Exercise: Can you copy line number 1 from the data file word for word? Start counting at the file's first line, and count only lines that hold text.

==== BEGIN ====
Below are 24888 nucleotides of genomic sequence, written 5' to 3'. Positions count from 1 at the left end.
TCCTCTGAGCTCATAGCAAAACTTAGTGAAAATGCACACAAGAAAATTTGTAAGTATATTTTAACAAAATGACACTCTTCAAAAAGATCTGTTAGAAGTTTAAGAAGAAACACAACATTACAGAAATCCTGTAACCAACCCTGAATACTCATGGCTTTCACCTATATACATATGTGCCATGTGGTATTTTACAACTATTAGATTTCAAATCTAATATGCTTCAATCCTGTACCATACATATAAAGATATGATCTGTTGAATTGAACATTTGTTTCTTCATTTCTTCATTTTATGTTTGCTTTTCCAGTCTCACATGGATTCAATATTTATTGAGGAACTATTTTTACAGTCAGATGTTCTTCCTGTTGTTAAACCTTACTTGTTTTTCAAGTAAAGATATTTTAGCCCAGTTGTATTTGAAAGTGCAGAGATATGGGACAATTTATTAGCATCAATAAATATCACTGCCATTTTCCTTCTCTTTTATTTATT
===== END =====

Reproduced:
Below are 24888 nucleotides of genomic sequence, written 5' to 3'. Positions count from 1 at the left end.